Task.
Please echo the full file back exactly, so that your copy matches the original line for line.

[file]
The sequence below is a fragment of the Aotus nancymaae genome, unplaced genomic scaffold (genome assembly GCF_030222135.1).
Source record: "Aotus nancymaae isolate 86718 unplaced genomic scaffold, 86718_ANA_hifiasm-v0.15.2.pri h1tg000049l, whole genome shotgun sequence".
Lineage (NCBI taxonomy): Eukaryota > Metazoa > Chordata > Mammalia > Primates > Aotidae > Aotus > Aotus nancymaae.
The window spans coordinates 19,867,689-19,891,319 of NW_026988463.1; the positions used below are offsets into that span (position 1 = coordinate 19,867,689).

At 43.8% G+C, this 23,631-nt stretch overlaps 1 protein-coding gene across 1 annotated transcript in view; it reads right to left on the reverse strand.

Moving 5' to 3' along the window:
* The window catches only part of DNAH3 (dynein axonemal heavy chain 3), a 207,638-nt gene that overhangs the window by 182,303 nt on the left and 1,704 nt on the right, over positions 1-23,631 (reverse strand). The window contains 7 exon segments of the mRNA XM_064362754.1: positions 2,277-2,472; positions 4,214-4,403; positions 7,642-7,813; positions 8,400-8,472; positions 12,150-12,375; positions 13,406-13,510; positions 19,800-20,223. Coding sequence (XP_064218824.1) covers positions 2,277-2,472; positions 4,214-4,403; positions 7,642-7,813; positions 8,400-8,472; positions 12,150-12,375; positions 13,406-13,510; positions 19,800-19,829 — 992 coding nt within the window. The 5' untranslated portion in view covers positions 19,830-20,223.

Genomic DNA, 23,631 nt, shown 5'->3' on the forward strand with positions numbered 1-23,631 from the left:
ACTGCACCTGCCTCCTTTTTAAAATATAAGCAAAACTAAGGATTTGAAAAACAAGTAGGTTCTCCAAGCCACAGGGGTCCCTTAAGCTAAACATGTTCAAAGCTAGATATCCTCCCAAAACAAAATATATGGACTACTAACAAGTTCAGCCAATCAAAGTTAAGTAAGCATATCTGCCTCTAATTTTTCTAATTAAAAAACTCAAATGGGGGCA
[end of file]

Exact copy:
The sequence below is a fragment of the Aotus nancymaae genome, unplaced genomic scaffold (genome assembly GCF_030222135.1).
Source record: "Aotus nancymaae isolate 86718 unplaced genomic scaffold, 86718_ANA_hifiasm-v0.15.2.pri h1tg000049l, whole genome shotgun sequence".
Lineage (NCBI taxonomy): Eukaryota > Metazoa > Chordata > Mammalia > Primates > Aotidae > Aotus > Aotus nancymaae.
The window spans coordinates 19,867,689-19,891,319 of NW_026988463.1; the positions used below are offsets into that span (position 1 = coordinate 19,867,689).

At 43.8% G+C, this 23,631-nt stretch overlaps 1 protein-coding gene across 1 annotated transcript in view; it reads right to left on the reverse strand.

Moving 5' to 3' along the window:
* The window catches only part of DNAH3 (dynein axonemal heavy chain 3), a 207,638-nt gene that overhangs the window by 182,303 nt on the left and 1,704 nt on the right, over positions 1-23,631 (reverse strand). The window contains 7 exon segments of the mRNA XM_064362754.1: positions 2,277-2,472; positions 4,214-4,403; positions 7,642-7,813; positions 8,400-8,472; positions 12,150-12,375; positions 13,406-13,510; positions 19,800-20,223. Coding sequence (XP_064218824.1) covers positions 2,277-2,472; positions 4,214-4,403; positions 7,642-7,813; positions 8,400-8,472; positions 12,150-12,375; positions 13,406-13,510; positions 19,800-19,829 — 992 coding nt within the window. The 5' untranslated portion in view covers positions 19,830-20,223.

Genomic DNA, 23,631 nt, shown 5'->3' on the forward strand with positions numbered 1-23,631 from the left:
ACTGCACCTGCCTCCTTTTTAAAATATAAGCAAAACTAAGGATTTGAAAAACAAGTAGGTTCTCCAAGCCACAGGGGTCCCTTAAGCTAAACATGTTCAAAGCTAGATATCCTCCCAAAACAAAATATATGGACTACTAACAAGTTCAGCCAATCAAAGTTAAGTAAGCATATCTGCCTCTAATTTTTCTAATTAAAAAACTCAAATGGGGGCA